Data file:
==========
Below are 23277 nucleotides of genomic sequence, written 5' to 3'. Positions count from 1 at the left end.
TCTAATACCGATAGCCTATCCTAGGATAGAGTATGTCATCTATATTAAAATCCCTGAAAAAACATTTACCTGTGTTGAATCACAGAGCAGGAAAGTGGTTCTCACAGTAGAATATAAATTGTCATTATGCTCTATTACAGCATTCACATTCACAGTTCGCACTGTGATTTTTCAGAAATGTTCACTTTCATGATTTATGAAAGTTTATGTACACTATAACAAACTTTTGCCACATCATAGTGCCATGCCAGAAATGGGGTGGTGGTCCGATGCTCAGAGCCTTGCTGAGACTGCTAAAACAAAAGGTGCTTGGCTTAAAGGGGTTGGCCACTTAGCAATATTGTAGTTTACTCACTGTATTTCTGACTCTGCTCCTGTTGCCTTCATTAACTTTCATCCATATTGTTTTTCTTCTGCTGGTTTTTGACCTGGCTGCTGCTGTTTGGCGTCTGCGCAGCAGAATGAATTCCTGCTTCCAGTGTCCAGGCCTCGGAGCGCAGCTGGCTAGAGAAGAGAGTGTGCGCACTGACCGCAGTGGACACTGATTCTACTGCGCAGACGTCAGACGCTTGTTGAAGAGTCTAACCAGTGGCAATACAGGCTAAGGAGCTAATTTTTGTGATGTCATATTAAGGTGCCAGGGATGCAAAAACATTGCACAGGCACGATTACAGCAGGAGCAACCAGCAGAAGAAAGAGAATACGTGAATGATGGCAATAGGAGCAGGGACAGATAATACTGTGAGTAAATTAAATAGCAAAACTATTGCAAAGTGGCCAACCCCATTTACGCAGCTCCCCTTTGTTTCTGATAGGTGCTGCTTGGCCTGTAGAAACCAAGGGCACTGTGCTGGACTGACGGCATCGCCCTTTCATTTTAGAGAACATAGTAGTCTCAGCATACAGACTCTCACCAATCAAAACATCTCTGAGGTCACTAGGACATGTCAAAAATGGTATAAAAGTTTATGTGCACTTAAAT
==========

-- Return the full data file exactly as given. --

Below are 23277 nucleotides of genomic sequence, written 5' to 3'. Positions count from 1 at the left end.
TCTAATACCGATAGCCTATCCTAGGATAGAGTATGTCATCTATATTAAAATCCCTGAAAAAACATTTACCTGTGTTGAATCACAGAGCAGGAAAGTGGTTCTCACAGTAGAATATAAATTGTCATTATGCTCTATTACAGCATTCACATTCACAGTTCGCACTGTGATTTTTCAGAAATGTTCACTTTCATGATTTATGAAAGTTTATGTACACTATAACAAACTTTTGCCACATCATAGTGCCATGCCAGAAATGGGGTGGTGGTCCGATGCTCAGAGCCTTGCTGAGACTGCTAAAACAAAAGGTGCTTGGCTTAAAGGGGTTGGCCACTTAGCAATATTGTAGTTTACTCACTGTATTTCTGACTCTGCTCCTGTTGCCTTCATTAACTTTCATCCATATTGTTTTTCTTCTGCTGGTTTTTGACCTGGCTGCTGCTGTTTGGCGTCTGCGCAGCAGAATGAATTCCTGCTTCCAGTGTCCAGGCCTCGGAGCGCAGCTGGCTAGAGAAGAGAGTGTGCGCACTGACCGCAGTGGACACTGATTCTACTGCGCAGACGTCAGACGCTTGTTGAAGAGTCTAACCAGTGGCAATACAGGCTAAGGAGCTAATTTTTGTGATGTCATATTAAGGTGCCAGGGATGCAAAAACATTGCACAGGCACGATTACAGCAGGAGCAACCAGCAGAAGAAAGAGAATACGTGAATGATGGCAATAGGAGCAGGGACAGATAATACTGTGAGTAAATTAAATAGCAAAACTATTGCAAAGTGGCCAACCCCATTTACGCAGCTCCCCTTTGTTTCTGATAGGTGCTGCTTGGCCTGTAGAAACCAAGGGCACTGTGCTGGACTGACGGCATCGCCCTTTCATTTTAGAGAACATAGTAGTCTCAGCATACAGACTCTCACCAATCAAAACATCTCTGAGGTCACTAGGACATGTCAAAAATGGTATAAAAGTTTATGTGCACTTAAAT